Ever look at a festival lineup and think, I could do a better job at picking bands than these people. How do I get that job? Well for the Orion Music + More Festival, the answer is: be a successful metal band for 30 years and then do it yourself.
For its second year in a row, Metallica brought the fire, the heat, and the sounds to a festival setting — shifting the action away from Atlantic City, NY to the rustic confines of Detroit, MI, specifically Belle Isle. Once again, they presided over an eclectic mix of metal, rock, punk, and even EDM (it’s everywhere and you’ll never escape it).
Produced by C3 Presents…, the two-day festival shares many similarities to Lollapalloza, but it’s far smaller and more manageable. In fact, the festival grounds are maybe half the size of Lollapalooza, which makes it easier for everyone to get from stage to stage, but still big enough where only a little bit of noise bled from other stages.
Even if they’re all pushing 50, Metallica knows what sort of music their fans dig. And like a smart, savvy friend, they’re insisting they branch out to younger talent like Datsik or The Orwells. It’s like this weird symbiotic relationship, where James Hetfield & Co. endorse something and then the fans oblige. It’s exposure for everyone, both artists and fans.
Here are 12 things we brought back with us from the Motor City.
Chicago’s own The Orwells had the dubious pleasure of being one of the opening bands for the entire weekend (other being The Bronx); playing the 2pm slot on the Damage stage. After Metallica’s Rob Trujillo introduced them as one of the youngest bands at the festival, the fresh faced five-some strolled on the stage confident and shy. Once their brand of poppy rock started, however, they were completely comfortable in front of the small opening day crowd. Lead singer Mario Cuomo jerked and zombied across the stage in a kind of half-seizure like stupor, while the band bounced and bopped behind him. The crowd quickly grew to see these kids blast out a fast paced set, and the kids did the best thing opening bands can do: gain a lot of new fans. Great way to start the weekend.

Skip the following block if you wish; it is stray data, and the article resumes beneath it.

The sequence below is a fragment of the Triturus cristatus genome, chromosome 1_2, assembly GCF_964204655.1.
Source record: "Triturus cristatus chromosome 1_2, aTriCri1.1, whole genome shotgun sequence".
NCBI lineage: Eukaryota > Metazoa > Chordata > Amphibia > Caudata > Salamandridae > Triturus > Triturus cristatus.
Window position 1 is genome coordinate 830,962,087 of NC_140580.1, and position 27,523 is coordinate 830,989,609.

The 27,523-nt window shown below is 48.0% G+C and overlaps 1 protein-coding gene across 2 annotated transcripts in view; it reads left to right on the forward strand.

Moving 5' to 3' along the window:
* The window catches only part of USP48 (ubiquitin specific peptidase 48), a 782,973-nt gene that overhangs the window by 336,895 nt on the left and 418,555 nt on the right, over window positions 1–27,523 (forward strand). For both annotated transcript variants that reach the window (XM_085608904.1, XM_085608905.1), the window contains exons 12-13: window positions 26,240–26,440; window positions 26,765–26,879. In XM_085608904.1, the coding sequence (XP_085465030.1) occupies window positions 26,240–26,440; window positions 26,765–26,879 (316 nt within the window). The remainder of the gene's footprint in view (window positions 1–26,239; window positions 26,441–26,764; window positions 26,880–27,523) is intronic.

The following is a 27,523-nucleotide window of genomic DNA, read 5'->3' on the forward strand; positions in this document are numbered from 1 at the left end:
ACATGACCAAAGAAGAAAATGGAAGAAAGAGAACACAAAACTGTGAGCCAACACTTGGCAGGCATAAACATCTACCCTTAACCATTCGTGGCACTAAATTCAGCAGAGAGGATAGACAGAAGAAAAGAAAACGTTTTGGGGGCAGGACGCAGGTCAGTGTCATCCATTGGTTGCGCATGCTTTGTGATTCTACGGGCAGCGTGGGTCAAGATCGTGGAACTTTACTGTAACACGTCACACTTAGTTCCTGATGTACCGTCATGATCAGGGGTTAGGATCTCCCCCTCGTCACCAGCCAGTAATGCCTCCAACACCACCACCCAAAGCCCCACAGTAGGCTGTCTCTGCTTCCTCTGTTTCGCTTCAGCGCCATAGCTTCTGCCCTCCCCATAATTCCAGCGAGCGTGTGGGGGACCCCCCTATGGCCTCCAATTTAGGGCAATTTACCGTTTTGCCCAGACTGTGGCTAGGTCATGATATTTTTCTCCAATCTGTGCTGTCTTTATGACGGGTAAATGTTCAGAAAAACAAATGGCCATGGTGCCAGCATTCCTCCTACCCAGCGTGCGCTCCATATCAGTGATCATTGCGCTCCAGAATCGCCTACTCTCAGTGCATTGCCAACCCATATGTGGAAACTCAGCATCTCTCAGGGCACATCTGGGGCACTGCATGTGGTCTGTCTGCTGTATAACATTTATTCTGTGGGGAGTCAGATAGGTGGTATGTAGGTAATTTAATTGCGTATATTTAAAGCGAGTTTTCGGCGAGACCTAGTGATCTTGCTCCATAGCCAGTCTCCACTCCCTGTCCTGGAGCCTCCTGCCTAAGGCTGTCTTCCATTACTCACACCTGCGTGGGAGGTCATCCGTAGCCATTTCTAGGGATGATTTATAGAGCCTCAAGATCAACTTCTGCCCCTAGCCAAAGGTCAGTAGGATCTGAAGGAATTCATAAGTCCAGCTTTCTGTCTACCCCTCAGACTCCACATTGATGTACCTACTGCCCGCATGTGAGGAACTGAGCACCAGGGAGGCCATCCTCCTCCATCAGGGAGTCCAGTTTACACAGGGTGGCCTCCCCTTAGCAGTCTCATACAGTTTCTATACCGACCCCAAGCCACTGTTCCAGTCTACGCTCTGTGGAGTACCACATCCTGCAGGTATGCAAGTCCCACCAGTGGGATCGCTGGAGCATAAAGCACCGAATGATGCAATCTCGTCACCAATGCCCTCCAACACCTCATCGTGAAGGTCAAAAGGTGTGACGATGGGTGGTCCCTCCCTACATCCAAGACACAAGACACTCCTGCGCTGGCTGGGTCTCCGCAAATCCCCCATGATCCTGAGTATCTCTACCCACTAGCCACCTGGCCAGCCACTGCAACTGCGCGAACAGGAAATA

How loud? Louder than love.
Rocket From the Crypt
Near the end of a sweaty, raucous, and muscular hour – during a bass breakdown in set closer “Come See Come Saw” — Rocket From the Crypt honcho John Reis led into a discussion about the anatomical peculiarities of male pitbull dogs that served as a chance to get the crowd to chant “Front ball! Back ball!” with him as he and his five reunited bandmates turned up the R&B hustle before a noisy freakout to end the song and their ninth show back in action. That Reis can still get a crowd to follow him down any path he wants is proof enough that RFTC’s reunion is way overdue and one of the best ideas anyone’s had this decade.
Going heavy on material from 1995’s Scream, Dracula, Scream!, including an in-order run of its opening triad “Middle”, “Born In ’69”, and “On A Rope”, the San Diegoans had it all going for a crowd of just a couple hundred fans who hadn’t migrated to the other side of the park to snag a spot for Orion Fest headliners/curators Metallica. They made the right call, and even though the band was buffeted by noise bleeding from Death and Gogol Bordello on nearby stages, in up close under that tent, Reis and company made their set feel like a dive bar club show, i.e. RFTC’s most ideal setting.
How loud? GET! OUT!
Rise Against have been a festival mainstay for nearly 15 years, and their anthemic punk rock was a perfect fit for the bill. The band ran out on stage to the legendary “Mad as hell” speech from Network accompanied by videos of street riots. The tone was set, and the mosh-ready crowd exploded at the first hard drum hit. Guitarist Zach Blair flailed and bounced off every surface he could find, while lead singer Tim McIIrath held court stage center with fists held high. After years of Warped Tour and other festivals, they knew how to work a crowd, and they were as tight as ever.
How loud? Turn it up, bro.